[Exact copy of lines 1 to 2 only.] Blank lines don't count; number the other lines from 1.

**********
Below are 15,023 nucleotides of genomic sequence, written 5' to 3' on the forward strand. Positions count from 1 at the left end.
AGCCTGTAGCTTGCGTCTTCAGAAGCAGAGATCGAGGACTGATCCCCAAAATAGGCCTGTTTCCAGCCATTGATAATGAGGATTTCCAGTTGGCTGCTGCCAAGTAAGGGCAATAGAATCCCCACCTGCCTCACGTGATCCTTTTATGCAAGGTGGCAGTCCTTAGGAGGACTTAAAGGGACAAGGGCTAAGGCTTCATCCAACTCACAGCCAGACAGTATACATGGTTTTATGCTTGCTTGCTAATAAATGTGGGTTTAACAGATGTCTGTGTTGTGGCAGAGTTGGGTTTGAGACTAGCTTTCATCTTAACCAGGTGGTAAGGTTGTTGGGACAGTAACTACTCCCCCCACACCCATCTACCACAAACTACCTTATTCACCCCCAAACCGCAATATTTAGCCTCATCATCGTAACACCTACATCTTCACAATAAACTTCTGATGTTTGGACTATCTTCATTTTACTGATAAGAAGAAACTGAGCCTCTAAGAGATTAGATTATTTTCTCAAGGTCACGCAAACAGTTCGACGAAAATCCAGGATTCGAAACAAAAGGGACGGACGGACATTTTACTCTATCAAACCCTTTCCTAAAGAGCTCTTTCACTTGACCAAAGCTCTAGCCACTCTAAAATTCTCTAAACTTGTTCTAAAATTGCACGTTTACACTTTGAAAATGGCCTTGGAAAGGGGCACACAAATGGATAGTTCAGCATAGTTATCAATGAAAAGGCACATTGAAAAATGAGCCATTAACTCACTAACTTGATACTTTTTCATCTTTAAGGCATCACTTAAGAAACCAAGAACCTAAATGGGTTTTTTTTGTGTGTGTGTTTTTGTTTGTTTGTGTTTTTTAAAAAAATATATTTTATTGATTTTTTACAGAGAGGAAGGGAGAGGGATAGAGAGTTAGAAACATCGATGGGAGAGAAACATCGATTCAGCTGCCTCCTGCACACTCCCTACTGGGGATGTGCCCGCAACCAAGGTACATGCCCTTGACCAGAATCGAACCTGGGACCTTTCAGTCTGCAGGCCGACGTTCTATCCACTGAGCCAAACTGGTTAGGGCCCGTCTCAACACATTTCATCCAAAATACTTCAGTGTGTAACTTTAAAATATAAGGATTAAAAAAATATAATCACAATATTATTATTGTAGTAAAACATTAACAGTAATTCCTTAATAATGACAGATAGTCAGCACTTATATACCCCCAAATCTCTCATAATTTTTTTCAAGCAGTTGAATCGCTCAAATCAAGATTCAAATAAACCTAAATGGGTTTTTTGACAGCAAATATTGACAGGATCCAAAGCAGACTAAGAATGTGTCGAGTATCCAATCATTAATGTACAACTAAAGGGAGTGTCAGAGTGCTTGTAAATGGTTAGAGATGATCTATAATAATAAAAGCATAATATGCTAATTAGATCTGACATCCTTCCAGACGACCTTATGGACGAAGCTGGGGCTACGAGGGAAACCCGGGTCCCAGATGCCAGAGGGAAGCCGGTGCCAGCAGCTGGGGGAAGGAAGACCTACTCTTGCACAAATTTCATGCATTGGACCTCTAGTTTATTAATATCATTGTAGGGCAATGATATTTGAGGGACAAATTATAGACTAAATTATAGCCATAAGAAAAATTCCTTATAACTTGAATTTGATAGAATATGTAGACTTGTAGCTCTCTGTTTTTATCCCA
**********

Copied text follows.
Below are 15,023 nucleotides of genomic sequence, written 5' to 3' on the forward strand. Positions count from 1 at the left end.
AGCCTGTAGCTTGCGTCTTCAGAAGCAGAGATCGAGGACTGATCCCCAAAATAGGCCTGTTTCCAGCCATTGATAATGAGGATTTCCAGTTGGCTGCTGCCAAGTAAGGGCAATAGAATCCCCACCTGCCTCACGTGATCCTTTTATGCAAGGTGGCAGTCCTTAGGAGGACTTAAAGGGACAAGGGCTAAGGCTTCATCCAACTCACAGCCAGACAGTATACATGGTTTTATGCTTGCTTGCTAATAAATGTGGGTTTAACAGATGTCTGTGTTGTGGCAGAGTTGGGTTTGAGACTAGCTTTCATCTTAACCAGGTGGTAAGGTTGTTGGGACAGTAACTACTCCCCCCACACCCATCTACCACAAACTACCTTATTCACCCCCAAACCGCAATATTTAGCCTCATCATCGTAACACCTACATCTTCACAATAAACTTCTGATGTTTGGACTATCTTCATTTTACTGATAAGAAGAAACTGAGCCTCTAAGAGATTAGATTATTTTCTCAAGGTCACGCAAACAGTTCGACGAAAATCCAGGATTCGAAACAAAAGGGACGGACGGACATTTTACTCTATCAAACCCTTTCCTAAAGAGCTCTTTCACTTGACCAAAGCTCTAGCCACTCTAAAATTCTCTAAACTTGTTCTAAAATTGCACGTTTACACTTTGAAAATGGCCTTGGAAAGGGGCACACAAATGGATAGTTCAGCATAGTTATCAATGAAAAGGCACATTGAAAAATGAGCCATTAACTCACTAACTTGATACTTTTTCATCTTTAAGGCATCACTTAAGAAACCAAGAACCTAAATGGGTTTTTTTTGTGTGTGTGTTTTTGTTTGTTTGTGTTTTTTAAAAAAATATATTTTATTGATTTTTTACAGAGAGGAAGGGAGAGGGATAGAGAGTTAGAAACATCGATGGGAGAGAAACATCGATTCAGCTGCCTCCTGCACACTCCCTACTGGGGATGTGCCCGCAACCAAGGTACATGCCCTTGACCAGAATCGAACCTGGGACCTTTCAGTCTGCAGGCCGACGTTCTATCCACTGAGCCAAACTGGTTAGGGCCCGTCTCAACACATTTCATCCAAAATACTTCAGTGTGTAACTTTAAAATATAAGGATTAAAAAAATATAATCACAATATTATTATTGTAGTAAAACATTAACAGTAATTCCTTAATAATGACAGATAGTCAGCACTTATATACCCCCAAATCTCTCATAATTTTTTTCAAGCAGTTGAATCGCTCAAATCAAGATTCAAATAAACCTAAATGGGTTTTTTGACAGCAAATATTGACAGGATCCAAAGCAGACTAAGAATGTGTCGAGTATCCAATCATTAATGTACAACTAAAGGGAGTGTCAGAGTGCTTGTAAATGGTTAGAGATGATCTATAATAATAAAAGCATAATATGCTAATTAGATCTGACATCCTTCCAGACGACCTTATGGACGAAGCTGGGGCTACGAGGGAAACCCGGGTCCCAGATGCCAGAGGGAAGCCGGTGCCAGCAGCTGGGGGAAGGAAGACCTACTCTTGCACAAATTTCATGCATTGGACCTCTAGTTTATTAATATCATTGTAGGGCAATGATATTTGAGGGACAAATTATAGACTAAATTATAGCCATAAGAAAAATTCCTTATAACTTGAATTTGATAGAATATGTAGACTTGTAGCTCTCTGTTTTTATCCCA